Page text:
The healthcare industry continues to grow at a phenomenal rate. As our population ages, and access to insurance grows, there is more and more demand for hospitals and clinics. In order to ensure that those facilities operate and grow as businesses, they need the best administration to manage them. That means that if you have a desire to help people, you no longer have to be a clinician or other first-hand healthcare provider. Your administrative or other talents can be of use to everyone.
The great state of Iowa is a fantastic place to begin a career in healthcare administration. If you are looking for a great salary, Iowa's 6,160 medical and health services managers were reported to earn an annual mean wage of $86,710 in 2017. While this is lower than more-populated states like California or New York, keep in mind that the cost of living in Iowa is significantly lower.
National Salary Outlook
On the national front, medical and health services managers were reported, by the BLS, to earn a median salary of $98,350 per year. They typically had a bachelor's degree and less than five years’ worth of experience. That means that if you pursue a master's degree and stay in your career you are likely to earn far more. The BLS projects that this employment sector to grow 20 percent from 2016 to 2026, which is far greater than the average.
When you compare health administration to other similar careers, you'll see that the pay is on par with similar workers. For instance, Human Resources Managers earn an average of $110,120/year and Top Executives earn an average of $104,700. While these numbers do surpass the average for your field, consider the rate of growth the healthcare industry is expecting. Also consider that these numbers are not only averages but also don't factor other compensation like health insurance and bonuses. One could imagine greater health benefits from a healthcare corporation, and fast-growing companies frequently have healthy bonus packages.
There are many different industries that employ people as administrators. You might first think of the hospital administrator from your favorite medical drama, or the office manager at your family physician's office. However, so many opportunities open up when you pursue a career in health administration. Here is a brief list of industries that will need you, and that will pay you well:
|Industry||Annual Mean Wage as of May 2017|
|General Medical and Surgical Hospitals||$120,540|
|Outpatient Care Facilities||$103,460|
|Skilled Nursing Facilities||$92,750|
|Home Health Care Services||$99,220|
Undergrad Program Overview
To get started in this field, you should start with an undergraduate degree. A bachelor's degree typically consists of 120 credit-hours in a semester system. The first two years often are taken up with completing core curriculum such as your English, math, science, and elective requirements. You can make these courses pay off by studying pertinent topics such as technical writing, statistics, accounting, biology, or anything else your college offers that will provide a focused background for healthcare.
Though it is optimal to not work while you study, since there is no licensure requirement for working in health administration, you can start working in some capacity while you work on your bachelor's degree. Even if you work part-time as an orderly or other clinical assistant, you will be gaining valuable industry-specific experience that will pay off later in your career. Thus, once you have completed your degree you will be primed with contacts and experience to take your career to the next level.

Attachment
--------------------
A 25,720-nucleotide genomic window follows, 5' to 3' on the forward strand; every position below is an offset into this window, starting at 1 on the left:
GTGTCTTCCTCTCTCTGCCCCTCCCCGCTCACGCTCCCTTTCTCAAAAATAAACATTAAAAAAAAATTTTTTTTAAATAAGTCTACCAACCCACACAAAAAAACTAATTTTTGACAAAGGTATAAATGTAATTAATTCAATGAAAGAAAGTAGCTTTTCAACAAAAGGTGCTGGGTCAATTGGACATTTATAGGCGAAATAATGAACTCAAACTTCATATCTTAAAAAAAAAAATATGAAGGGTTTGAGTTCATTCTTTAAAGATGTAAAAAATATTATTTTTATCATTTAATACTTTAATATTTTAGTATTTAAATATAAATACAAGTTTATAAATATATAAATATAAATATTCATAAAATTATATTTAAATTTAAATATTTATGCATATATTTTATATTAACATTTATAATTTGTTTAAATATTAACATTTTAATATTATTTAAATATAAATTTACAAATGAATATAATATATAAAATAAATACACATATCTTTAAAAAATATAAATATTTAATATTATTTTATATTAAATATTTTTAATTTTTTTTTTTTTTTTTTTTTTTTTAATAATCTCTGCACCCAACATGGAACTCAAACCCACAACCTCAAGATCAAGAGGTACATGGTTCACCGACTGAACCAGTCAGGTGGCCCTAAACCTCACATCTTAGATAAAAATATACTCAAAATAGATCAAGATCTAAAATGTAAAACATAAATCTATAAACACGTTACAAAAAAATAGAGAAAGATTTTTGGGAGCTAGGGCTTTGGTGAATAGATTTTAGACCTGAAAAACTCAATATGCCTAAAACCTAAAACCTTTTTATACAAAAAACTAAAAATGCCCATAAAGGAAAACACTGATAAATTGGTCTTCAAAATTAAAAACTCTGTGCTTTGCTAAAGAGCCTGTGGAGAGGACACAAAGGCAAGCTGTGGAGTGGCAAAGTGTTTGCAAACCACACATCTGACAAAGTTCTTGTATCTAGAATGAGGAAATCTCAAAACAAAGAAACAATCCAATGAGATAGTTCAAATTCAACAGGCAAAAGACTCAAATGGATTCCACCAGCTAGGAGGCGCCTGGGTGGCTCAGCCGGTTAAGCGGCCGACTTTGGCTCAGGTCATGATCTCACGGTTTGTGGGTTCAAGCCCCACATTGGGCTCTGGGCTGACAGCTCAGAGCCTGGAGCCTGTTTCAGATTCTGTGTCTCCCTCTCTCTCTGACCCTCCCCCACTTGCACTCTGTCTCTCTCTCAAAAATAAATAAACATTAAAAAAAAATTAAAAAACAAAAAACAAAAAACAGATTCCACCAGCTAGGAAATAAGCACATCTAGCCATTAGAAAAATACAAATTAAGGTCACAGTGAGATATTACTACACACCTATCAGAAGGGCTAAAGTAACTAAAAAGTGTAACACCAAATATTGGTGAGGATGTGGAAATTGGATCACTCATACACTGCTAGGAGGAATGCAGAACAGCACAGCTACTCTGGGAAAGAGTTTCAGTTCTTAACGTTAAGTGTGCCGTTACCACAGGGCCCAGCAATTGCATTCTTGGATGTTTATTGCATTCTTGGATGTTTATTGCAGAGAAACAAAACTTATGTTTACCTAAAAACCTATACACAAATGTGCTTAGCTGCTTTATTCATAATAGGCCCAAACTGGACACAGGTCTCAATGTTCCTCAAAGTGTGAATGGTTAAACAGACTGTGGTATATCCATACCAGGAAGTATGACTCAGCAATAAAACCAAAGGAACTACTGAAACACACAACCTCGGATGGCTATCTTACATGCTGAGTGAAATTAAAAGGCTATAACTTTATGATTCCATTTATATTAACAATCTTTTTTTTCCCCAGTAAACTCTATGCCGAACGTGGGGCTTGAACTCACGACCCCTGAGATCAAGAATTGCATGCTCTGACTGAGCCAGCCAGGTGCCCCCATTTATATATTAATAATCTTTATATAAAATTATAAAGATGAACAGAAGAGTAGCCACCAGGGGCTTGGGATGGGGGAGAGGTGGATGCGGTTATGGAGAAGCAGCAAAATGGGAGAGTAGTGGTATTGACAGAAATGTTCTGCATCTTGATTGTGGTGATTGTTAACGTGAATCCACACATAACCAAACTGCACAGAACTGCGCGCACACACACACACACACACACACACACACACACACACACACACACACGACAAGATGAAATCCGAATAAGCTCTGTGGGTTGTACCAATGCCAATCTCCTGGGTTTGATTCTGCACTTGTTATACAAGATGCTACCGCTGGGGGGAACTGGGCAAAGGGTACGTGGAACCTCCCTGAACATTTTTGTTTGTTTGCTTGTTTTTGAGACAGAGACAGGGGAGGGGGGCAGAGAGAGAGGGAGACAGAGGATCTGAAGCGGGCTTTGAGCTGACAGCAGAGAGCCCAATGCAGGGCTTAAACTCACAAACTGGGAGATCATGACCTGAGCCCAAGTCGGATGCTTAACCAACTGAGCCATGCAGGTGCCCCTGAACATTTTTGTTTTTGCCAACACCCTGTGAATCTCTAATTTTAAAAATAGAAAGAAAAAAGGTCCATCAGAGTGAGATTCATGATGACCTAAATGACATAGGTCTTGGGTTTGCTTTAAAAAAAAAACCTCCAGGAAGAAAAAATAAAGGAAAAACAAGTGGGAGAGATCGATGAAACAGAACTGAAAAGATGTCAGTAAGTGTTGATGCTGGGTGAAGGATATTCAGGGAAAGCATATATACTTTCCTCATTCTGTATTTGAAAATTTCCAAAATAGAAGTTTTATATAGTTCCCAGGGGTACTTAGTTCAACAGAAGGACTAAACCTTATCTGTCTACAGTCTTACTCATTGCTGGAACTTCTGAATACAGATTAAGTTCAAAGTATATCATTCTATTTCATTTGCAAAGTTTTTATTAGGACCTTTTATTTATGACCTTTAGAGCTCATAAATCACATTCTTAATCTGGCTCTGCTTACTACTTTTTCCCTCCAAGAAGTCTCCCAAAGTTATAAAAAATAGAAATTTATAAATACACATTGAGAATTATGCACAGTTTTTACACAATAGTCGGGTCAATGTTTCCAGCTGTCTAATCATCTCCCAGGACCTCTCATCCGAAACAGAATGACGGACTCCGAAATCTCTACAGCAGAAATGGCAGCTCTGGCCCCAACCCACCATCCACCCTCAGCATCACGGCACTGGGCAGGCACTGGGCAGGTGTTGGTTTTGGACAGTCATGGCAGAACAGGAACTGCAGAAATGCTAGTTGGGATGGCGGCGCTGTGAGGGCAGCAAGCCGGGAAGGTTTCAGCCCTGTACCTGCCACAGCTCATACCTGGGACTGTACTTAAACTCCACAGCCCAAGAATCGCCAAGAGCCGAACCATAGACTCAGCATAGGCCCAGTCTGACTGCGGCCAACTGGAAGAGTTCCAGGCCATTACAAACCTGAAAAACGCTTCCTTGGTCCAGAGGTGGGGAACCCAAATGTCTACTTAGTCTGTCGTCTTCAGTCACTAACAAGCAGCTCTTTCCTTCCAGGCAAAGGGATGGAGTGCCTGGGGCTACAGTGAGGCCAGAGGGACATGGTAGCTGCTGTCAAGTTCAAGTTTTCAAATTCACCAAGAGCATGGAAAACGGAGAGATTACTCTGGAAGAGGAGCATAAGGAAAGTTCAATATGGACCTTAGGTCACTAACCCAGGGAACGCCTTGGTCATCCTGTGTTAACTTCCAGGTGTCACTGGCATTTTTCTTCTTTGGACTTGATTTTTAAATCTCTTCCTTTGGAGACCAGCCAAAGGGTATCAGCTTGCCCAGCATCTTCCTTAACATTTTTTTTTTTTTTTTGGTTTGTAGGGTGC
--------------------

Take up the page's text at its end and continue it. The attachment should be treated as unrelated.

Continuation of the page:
In response to the vast growth in healthcare, colleges and universities now offer specialized degrees that will focus you on your chosen career path. Where once a bachelor's degree would reflect a rather generalized course of study, now there is more specialization. Employers will love seeing a resume that indicates that you have spent four (or more) years focusing on attaining skills and knowledge that you can immediately put into action. They won't have to train you quite as much as they might a general marketing or management major.
You might consider working towards one of the following degrees:
- Bachelor of Business Administration in Healthcare Management
- Bachelor of Healthcare Administration
- Bachelor of Science in Healthcare Administration/Management
- Bachelor of Public Health
If you are not yet sure whether you want to create a career in healthcare administration, you will be well-served to take some healthcare-focused courses. That way, if you end up applying to a healthcare position, you can discuss what you learned in those courses. Healthcare-focused courses might include, but are not limited to the following:
- Financial Statement Analysis in Healthcare
- Strategic Planning in Healthcare Corporations
- Human Resource Management – Healthcare
- Medical Terminology
- Health Policy
- Introduction to Public Health
- Healthcare Marketing
Find the Best Program
Just as there is a wide range of jobs and working environments where you might make your career, there are just as many academic programs that will prepare you for a stellar career. With such a wide variety out there, it’s important to make sure you make the best decision for you and your future.